Though it has rained, the drought is not over.
At least its effects are not.
Drought weakens plants by killing roots and depleting food reserves.
Droughts during the last few years weaken lawns, which then die in the winter. Homeowners suspect insects and diseases, but lack of water (also too much water) is more likely. Ideally lawns need between 1-2 inches of irrigation every week, the deeper the irrigation the better. Frequent shallow irrigation can encourage shallow root growth as well as fungal growth on grass blades. Trees can also die suddenly from drought, sometimes without warning. Leaves suddenly brown and hang on the tree.Weakened trees may have smaller or fewer leaves, also look of the presence of lichens, large amounts are indicators that a tree is not in the best health. Lichens themselves do not harm the tree as they only live on the bark.
Leyland cypress is very susceptible to drought.
Trees weakened by dry weather may contract canker diseases. They die one branch at a time or may thin out slowly.
Spraying will not control these diseases.
What should you do?
Put a soaker hose under your Leyland cypress hedge and water well once a week. Do not water too often or you may kill roots. As trees grow together, thin them by removing every other one. If you need a hedge, consider another plant.
Some good options might include Arizona cypress, Japanese cedar, Southern magnolia, wax myrtle and holly species.
Plant other shrubs in areas that will not be watered regularly. Hollies in particular may be hardier and more manageable, like Burford holly, East Palatka holly, or cleyera.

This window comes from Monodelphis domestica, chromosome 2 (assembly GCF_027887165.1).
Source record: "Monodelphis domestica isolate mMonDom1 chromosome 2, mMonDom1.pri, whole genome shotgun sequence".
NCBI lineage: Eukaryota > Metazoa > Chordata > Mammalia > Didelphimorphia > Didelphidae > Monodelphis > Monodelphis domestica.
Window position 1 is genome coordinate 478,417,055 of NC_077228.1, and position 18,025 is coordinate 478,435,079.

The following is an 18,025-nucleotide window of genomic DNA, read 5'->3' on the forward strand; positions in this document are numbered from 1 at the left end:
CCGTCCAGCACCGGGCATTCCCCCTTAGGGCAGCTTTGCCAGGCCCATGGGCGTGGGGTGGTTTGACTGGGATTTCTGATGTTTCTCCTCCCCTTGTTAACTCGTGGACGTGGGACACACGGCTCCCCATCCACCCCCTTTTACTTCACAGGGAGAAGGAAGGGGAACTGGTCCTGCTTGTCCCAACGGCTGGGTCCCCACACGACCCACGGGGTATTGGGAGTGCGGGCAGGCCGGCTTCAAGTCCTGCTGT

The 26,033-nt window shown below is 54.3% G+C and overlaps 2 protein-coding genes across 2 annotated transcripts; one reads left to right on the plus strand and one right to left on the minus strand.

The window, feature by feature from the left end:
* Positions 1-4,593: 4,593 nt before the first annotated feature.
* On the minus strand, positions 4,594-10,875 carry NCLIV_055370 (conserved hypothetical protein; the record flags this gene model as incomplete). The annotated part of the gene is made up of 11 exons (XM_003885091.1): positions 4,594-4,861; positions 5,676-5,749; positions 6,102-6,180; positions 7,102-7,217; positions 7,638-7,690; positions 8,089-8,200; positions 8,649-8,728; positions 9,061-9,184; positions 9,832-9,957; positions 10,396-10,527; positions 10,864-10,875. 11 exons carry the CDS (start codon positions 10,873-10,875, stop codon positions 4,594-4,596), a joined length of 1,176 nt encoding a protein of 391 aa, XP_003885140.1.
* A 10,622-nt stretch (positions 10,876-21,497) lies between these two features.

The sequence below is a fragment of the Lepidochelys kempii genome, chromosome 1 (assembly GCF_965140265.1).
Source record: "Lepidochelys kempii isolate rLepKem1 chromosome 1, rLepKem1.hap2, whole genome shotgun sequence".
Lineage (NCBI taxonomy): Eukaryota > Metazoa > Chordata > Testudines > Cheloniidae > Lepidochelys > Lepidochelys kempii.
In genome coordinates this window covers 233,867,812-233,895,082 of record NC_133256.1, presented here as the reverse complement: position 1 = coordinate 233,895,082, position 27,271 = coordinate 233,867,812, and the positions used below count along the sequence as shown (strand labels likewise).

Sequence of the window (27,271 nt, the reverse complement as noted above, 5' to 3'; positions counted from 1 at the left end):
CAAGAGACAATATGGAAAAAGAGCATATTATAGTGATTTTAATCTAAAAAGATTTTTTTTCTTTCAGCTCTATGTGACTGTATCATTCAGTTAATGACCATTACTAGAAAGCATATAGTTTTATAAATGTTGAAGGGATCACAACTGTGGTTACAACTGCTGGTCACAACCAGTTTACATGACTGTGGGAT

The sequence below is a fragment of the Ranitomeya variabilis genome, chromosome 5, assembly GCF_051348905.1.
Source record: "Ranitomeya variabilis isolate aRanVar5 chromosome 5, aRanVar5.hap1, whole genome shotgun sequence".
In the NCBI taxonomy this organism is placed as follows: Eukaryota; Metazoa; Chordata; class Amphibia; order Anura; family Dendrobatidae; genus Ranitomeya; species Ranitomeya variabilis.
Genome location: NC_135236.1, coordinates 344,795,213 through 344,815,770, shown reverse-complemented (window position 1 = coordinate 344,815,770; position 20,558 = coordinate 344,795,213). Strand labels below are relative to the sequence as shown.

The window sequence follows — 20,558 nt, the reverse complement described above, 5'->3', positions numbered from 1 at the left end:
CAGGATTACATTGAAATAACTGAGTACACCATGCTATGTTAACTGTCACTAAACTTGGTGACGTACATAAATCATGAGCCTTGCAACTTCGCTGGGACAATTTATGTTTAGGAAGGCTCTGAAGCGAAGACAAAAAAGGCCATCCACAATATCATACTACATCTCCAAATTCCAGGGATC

Call our office for more ideas.
Pruning and fertilizing
Most gardeners cut back on fertilization and pruning during droughts.
This improves plant growth and survival. You can go back to normal fertilization and pruning now. Do not prune azaleas and other spring flowering plants now. They have already set flower buds for next year and you will cut them off. You can lightly prune shrubs now but leave the heavy pruning until February. Most people prune too much. Let your plants grow larger each year for best results. Do not prune off all the new growth.
Stop all pruning by Sept. 1 to allow plants to prepare themselves for winter.
The exception to this rule is fruiting trees, which can be pruned right after the fruiting period is over. Fertilize shrubs lightly now if you want them to continue getting larger.
If you do not want them to grow, skip this fertilization.
One exception to this is azaleas. Lightly fertilize now to keep them from running out of fertilizer this fall and winter.
If you have not done so lately, you can fertilize your lawn now. Do not overdo it though.
Centipede lawns should be fertilized no more than twice a year.
Zoysia and St. Augustine lawns are best fertilized three times a year. Bermuda can be fertilized about once a month but be prepared to mow more. Stop fertilizing lawns and shrubs by Sept. 15.
After the rains and before fall begins, we have an opportunity to prepare our plants for the future.
Take advantage of this time. For more information call me at the Bryan County Extension Service at 912-653-2231 or email me at email@example.com.